Benjamin Gerritsz Cuyp (Dordrecht 1612 - Dordrecht 1652), Feast with Freshly Slaughtered Meat before an Inn & Soldiers Playing Dice and a Rider before a Supply Tent Benjamin Gerritsz Cuyp (Dordrecht 1612 - Dordrecht 1652), Feast with Freshly Slaughtered Meat before an Inn & Soldiers Playing Dice and a Rider before a Supply Tent

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Benjamin Gerritsz Cuyp

(Dordrecht 1612 - Dordrecht 1652)

Feast with Freshly Slaughtered Meat before an Inn & Soldiers Playing Dice and a Rider before a Supply Tent

the feast scene with traces of a signature and date on the trough
oil on oak panel, a pair
diameter: 67.5 cm (26½ in) (tondo) (2)

Price: Request price Telephone enquiry: +44 20 73... Show number

In this pair of paintings, Benjamin Gerritsz. Cuyp depicts scenes of the simple, everyday life of villagers and soldiers. In Feast with Freshly Slaughtered Meat before an Inn a group of figures has gathered round the village butcher, who is himself kneeling over a recently killed hog that he is about to gut. His audience watch him, their expressions a mixture of curiosity and revulsion. On the left-hand side, a man milks a cow, whilst other pigs are being readied for slaughter in the background, as part of the preparations of what seems to be a large village celebration with an abundance of food. The inn, the spire of the church and the number of figures involved in the preparations, suggests that this is a community celebrating together.

In the accompanying work, Soldiers Playing Dice and a Rider before a Supply Tent, Cuyp has again painted a heavily populated scene. In the foreground two soldiers kneel on the ground in order to play dice, but they are in the midst of discussion, perhaps talking about raising the stakes. They are watched by a woman who cradles her child in her lap. The group are about to be joined by another soldier who has returned from the nearby supply tent clutching his beer and a pipe. On the left-hand side a field stretches out into the distance, and an encampment has been set up there. Dotted about are similar groups of figures relaxing together. Two soldiers sit on horseback, presumably still on duty, chatting together whilst keeping a watchful eye on proceedings.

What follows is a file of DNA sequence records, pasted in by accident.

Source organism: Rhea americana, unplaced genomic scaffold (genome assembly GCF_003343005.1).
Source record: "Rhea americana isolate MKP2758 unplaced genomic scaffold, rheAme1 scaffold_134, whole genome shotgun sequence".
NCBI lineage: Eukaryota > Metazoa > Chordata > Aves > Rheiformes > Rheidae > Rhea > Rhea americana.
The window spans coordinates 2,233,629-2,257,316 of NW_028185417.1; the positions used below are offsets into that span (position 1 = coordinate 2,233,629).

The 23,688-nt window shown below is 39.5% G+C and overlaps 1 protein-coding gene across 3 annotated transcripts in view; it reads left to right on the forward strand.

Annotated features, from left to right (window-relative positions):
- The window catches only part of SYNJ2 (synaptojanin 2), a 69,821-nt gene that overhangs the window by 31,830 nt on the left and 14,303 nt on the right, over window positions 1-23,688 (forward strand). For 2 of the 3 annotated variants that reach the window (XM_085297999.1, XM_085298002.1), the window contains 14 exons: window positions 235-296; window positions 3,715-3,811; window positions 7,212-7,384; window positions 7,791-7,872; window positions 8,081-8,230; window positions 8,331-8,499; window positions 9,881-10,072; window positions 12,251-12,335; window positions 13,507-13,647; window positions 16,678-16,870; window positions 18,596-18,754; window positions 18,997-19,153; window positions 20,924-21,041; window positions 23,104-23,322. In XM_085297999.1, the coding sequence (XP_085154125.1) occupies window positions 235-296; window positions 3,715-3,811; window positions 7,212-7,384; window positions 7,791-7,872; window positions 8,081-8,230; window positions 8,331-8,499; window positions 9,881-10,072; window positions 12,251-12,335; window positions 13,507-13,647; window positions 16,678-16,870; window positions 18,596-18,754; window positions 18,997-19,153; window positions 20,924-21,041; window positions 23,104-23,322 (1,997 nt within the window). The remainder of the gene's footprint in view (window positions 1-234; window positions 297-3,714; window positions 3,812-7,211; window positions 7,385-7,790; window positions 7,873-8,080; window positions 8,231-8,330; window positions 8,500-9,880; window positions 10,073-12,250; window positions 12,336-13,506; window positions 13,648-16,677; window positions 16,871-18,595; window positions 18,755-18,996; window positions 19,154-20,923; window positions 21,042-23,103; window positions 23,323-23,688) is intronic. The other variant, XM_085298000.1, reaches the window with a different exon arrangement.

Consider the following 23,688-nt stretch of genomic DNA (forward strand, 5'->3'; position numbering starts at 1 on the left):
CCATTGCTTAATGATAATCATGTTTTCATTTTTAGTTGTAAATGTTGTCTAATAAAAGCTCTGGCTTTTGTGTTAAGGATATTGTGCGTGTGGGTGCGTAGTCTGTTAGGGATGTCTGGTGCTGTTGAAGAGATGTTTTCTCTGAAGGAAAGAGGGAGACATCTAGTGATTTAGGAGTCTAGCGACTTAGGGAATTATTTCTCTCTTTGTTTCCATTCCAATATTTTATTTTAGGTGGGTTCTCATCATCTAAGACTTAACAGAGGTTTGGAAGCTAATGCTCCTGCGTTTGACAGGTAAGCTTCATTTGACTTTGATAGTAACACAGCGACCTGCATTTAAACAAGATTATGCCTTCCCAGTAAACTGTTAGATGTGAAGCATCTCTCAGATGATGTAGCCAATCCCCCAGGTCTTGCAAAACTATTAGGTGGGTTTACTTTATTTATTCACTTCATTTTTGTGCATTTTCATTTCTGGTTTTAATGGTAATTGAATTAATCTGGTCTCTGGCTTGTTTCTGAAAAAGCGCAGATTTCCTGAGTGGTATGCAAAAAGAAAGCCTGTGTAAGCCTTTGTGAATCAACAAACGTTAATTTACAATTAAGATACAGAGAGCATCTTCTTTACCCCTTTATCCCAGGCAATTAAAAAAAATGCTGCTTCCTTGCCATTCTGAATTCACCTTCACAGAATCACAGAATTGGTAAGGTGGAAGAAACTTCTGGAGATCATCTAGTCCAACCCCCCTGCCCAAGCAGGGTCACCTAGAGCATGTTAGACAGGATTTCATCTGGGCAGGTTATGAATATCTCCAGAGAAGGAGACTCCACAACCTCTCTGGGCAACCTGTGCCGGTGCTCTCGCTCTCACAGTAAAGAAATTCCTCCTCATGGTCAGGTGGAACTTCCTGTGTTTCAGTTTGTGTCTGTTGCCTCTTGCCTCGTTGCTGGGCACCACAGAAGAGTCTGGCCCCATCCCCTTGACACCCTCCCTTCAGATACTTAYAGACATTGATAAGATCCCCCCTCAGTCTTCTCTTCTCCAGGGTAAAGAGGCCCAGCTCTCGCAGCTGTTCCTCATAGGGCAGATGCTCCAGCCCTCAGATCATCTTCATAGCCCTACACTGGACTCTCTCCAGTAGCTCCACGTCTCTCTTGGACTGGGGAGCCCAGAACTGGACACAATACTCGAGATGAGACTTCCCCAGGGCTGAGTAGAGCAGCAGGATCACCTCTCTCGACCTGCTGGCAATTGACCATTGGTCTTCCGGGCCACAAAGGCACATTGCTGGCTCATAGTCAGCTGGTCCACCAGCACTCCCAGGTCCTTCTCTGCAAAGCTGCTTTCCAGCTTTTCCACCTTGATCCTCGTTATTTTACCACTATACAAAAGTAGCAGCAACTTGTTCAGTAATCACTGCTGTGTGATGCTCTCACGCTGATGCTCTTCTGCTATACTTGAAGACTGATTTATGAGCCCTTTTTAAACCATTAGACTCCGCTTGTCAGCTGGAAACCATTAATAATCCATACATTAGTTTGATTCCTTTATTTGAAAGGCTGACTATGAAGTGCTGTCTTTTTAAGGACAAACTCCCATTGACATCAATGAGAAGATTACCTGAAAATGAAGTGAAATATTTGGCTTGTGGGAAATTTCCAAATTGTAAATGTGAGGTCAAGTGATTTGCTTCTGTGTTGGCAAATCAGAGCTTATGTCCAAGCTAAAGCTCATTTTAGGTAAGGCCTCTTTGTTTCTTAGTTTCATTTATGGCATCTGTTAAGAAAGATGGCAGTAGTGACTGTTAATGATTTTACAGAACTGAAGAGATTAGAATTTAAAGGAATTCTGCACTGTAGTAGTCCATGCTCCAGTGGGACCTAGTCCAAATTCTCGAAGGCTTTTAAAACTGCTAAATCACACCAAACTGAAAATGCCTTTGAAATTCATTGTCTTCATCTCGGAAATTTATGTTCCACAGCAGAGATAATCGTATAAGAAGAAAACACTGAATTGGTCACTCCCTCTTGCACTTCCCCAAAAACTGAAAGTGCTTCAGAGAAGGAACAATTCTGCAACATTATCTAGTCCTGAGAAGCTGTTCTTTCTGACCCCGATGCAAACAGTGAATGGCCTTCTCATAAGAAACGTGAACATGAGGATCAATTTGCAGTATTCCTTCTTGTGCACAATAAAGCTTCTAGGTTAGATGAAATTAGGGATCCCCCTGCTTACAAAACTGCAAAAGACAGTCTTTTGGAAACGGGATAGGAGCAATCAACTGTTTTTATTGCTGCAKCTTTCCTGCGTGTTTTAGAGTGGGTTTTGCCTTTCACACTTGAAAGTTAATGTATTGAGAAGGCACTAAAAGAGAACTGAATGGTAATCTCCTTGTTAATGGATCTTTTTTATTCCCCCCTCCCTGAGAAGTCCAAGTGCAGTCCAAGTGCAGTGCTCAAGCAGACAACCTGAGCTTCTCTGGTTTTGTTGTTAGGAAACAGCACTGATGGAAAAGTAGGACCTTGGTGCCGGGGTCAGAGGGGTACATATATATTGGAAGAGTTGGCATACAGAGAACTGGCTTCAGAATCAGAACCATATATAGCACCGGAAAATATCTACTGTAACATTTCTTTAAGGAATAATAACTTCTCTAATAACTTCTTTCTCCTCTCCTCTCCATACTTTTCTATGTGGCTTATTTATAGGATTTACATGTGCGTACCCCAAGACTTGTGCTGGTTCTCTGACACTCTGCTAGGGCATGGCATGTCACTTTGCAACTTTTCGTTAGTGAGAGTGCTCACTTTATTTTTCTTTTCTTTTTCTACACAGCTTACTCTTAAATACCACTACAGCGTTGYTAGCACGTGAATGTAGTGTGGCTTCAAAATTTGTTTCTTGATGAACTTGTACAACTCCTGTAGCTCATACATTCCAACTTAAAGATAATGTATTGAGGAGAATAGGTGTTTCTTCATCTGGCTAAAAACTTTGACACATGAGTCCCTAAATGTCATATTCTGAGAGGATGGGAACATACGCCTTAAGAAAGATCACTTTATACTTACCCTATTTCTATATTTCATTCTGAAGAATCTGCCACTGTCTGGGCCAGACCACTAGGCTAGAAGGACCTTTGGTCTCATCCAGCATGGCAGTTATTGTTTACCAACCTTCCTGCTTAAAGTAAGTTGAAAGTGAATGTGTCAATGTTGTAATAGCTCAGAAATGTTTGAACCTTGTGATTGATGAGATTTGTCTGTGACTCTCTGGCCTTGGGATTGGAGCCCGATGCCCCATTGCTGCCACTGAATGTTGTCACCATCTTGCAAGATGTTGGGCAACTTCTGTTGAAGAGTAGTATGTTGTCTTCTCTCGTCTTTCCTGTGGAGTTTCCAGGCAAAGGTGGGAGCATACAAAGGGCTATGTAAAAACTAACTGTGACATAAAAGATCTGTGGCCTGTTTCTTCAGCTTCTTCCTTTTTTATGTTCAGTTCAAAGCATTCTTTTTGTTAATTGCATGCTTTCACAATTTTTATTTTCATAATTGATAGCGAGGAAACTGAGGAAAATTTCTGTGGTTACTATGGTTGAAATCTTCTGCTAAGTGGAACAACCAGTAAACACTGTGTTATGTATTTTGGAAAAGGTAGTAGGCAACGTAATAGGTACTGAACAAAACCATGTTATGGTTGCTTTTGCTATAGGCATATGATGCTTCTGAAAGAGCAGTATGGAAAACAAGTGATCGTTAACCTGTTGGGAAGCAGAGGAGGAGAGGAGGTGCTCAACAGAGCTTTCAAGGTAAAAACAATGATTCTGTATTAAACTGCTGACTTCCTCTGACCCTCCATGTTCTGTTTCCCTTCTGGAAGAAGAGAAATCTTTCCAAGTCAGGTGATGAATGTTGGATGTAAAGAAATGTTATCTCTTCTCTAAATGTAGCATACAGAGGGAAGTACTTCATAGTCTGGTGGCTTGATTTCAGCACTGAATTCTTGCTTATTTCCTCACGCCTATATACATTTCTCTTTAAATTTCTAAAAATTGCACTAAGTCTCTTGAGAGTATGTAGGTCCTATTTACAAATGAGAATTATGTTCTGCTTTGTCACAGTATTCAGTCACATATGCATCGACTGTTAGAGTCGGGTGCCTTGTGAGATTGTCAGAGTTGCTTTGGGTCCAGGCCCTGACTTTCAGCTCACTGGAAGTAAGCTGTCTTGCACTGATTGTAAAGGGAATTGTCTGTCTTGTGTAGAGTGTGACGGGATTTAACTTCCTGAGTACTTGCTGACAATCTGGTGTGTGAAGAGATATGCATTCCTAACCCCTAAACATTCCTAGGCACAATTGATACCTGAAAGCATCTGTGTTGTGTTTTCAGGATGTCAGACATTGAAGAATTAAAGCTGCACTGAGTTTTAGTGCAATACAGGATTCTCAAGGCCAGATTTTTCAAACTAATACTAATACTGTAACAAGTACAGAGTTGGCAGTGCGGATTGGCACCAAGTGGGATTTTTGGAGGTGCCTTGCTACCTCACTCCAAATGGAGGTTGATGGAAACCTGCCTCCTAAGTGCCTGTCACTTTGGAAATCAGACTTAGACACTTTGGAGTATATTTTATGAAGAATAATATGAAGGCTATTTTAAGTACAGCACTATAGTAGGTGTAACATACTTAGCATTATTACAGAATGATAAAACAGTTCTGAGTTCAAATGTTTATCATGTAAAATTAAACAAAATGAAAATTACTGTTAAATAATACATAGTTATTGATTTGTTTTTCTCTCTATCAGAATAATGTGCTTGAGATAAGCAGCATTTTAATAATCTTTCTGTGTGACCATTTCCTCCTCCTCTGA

The present pair of works represent typical examples of Cuyp’s varied and lively work. Rural Village Fair, (Rijksmuseum Twenthe, Enschede) for instance, shows a peasant celebration and is certainly comparable to Feast with Freshly Slaughtered Meat Before an Inn. Villagers are chatting, drinking and being entertained by a violinist and a play. Whereas Feast with Freshly Slaughtered Meat before an Inn depicts the preparation of a celebration, Rural Village Fair, depicts the latter stages of a similar feast, yet they both show the same type of figures and location in a merry genre scene that recurs throughout Cuyp’s work.

Many of Cuyp’s genre scenes were set in interiors, such as The Card Players. Here three peasants, of the type present in Feast with Freshly Slaughtered Meat before an Inn, relax in a dark and gloomy inn. They are playing a game of cards and so are comparable to the foreground group of gamblers in Soldiers Playing Dice and a Rider before a Supply Tent. Cuyp also uses light to highlight the figures against the dark and this characteristic lighting of the central figures is also evident, although not so pronounced, in the present works.